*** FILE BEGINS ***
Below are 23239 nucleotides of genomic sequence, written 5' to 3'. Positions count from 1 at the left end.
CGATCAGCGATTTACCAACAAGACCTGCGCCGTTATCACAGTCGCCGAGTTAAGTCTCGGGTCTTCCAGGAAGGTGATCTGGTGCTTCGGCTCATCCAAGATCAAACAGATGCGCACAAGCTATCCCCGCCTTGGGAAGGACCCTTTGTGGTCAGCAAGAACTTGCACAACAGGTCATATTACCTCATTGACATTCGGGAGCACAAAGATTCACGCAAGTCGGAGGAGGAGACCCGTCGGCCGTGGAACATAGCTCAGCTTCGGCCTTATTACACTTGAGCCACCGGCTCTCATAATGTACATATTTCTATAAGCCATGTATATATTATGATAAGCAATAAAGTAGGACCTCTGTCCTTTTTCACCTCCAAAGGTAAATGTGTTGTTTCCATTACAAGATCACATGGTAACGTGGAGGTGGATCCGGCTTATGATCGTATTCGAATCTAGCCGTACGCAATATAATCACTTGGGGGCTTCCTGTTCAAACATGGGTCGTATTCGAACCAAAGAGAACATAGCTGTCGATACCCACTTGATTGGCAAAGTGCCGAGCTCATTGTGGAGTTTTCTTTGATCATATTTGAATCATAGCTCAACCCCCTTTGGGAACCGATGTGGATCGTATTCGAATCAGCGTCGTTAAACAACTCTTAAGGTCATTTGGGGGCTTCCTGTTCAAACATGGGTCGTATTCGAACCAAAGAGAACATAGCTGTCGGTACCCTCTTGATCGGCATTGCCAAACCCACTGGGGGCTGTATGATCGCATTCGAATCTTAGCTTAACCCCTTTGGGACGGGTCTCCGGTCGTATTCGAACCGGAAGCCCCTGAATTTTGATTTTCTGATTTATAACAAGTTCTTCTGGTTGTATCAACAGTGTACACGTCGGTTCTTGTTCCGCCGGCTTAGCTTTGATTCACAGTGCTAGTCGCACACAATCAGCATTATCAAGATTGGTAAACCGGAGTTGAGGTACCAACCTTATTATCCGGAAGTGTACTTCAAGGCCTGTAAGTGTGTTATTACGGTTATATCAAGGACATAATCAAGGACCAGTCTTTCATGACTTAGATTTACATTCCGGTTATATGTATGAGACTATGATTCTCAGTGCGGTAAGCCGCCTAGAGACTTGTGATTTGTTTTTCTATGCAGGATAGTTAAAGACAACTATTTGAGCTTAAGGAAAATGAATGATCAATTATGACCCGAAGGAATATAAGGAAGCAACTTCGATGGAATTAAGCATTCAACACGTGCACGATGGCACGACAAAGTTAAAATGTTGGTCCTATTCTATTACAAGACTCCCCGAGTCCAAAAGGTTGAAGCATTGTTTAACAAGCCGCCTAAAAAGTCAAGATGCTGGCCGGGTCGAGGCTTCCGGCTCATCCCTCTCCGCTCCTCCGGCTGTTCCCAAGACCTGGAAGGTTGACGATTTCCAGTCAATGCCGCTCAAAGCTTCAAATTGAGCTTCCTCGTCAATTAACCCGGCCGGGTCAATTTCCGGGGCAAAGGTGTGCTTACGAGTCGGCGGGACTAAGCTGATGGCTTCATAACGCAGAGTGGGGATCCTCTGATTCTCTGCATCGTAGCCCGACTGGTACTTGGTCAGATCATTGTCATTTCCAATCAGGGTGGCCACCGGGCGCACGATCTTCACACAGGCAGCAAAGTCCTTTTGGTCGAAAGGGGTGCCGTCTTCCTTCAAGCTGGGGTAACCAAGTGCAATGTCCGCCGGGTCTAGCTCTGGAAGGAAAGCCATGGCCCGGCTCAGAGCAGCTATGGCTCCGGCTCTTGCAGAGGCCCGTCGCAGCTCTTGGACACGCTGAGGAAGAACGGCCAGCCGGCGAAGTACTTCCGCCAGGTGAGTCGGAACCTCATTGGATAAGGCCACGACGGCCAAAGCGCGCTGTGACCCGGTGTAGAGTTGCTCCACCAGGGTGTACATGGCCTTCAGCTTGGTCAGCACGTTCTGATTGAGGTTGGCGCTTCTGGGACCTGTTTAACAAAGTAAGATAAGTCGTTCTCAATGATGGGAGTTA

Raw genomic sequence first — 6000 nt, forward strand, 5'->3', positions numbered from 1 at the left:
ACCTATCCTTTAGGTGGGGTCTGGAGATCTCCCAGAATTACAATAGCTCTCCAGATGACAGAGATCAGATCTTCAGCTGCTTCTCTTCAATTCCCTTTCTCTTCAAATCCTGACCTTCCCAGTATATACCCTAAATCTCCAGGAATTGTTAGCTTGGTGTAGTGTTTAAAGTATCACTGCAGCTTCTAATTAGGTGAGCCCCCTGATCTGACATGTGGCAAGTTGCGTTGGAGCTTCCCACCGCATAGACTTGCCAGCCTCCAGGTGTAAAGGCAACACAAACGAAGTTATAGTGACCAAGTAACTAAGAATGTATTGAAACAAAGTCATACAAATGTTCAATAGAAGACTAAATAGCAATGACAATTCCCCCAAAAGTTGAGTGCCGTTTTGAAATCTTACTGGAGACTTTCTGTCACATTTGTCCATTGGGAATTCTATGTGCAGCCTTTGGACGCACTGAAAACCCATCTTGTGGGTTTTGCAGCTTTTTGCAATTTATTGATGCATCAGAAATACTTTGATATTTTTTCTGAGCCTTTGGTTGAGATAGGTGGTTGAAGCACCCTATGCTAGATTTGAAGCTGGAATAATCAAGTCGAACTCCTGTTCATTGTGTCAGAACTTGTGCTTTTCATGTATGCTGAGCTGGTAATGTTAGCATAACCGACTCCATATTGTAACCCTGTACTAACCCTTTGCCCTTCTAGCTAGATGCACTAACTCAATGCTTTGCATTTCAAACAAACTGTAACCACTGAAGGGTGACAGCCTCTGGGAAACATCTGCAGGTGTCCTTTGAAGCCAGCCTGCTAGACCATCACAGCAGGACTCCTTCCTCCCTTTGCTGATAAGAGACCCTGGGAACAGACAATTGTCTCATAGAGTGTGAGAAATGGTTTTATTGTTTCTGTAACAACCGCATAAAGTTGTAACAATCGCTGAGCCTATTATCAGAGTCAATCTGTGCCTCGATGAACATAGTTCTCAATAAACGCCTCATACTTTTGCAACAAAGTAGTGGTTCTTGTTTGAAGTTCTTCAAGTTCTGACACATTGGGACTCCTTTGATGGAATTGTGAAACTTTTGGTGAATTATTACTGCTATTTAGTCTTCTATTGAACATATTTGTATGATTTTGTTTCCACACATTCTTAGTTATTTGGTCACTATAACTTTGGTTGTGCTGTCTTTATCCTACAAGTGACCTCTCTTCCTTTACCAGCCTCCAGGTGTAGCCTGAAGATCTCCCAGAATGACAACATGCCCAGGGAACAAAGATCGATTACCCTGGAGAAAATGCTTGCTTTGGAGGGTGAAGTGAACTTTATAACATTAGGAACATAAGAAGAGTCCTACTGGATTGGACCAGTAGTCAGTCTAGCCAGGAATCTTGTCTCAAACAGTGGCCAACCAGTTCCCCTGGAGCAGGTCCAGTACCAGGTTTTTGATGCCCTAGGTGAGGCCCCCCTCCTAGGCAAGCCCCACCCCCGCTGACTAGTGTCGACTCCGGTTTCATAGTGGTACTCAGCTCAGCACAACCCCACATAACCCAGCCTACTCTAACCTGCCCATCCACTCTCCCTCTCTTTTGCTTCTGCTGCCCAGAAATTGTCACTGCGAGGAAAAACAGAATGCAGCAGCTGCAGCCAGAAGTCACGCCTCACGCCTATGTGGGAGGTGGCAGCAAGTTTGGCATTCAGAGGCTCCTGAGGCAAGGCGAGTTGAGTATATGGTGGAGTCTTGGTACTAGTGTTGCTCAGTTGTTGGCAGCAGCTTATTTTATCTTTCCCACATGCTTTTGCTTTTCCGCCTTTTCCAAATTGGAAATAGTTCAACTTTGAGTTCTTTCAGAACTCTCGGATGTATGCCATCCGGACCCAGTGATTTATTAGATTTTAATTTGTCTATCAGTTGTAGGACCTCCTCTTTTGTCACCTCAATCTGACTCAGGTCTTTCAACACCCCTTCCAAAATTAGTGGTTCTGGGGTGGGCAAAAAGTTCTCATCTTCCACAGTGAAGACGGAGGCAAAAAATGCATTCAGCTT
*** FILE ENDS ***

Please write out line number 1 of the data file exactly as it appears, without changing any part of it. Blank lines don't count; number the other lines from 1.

Below are 23239 nucleotides of genomic sequence, written 5' to 3'. Positions count from 1 at the left end.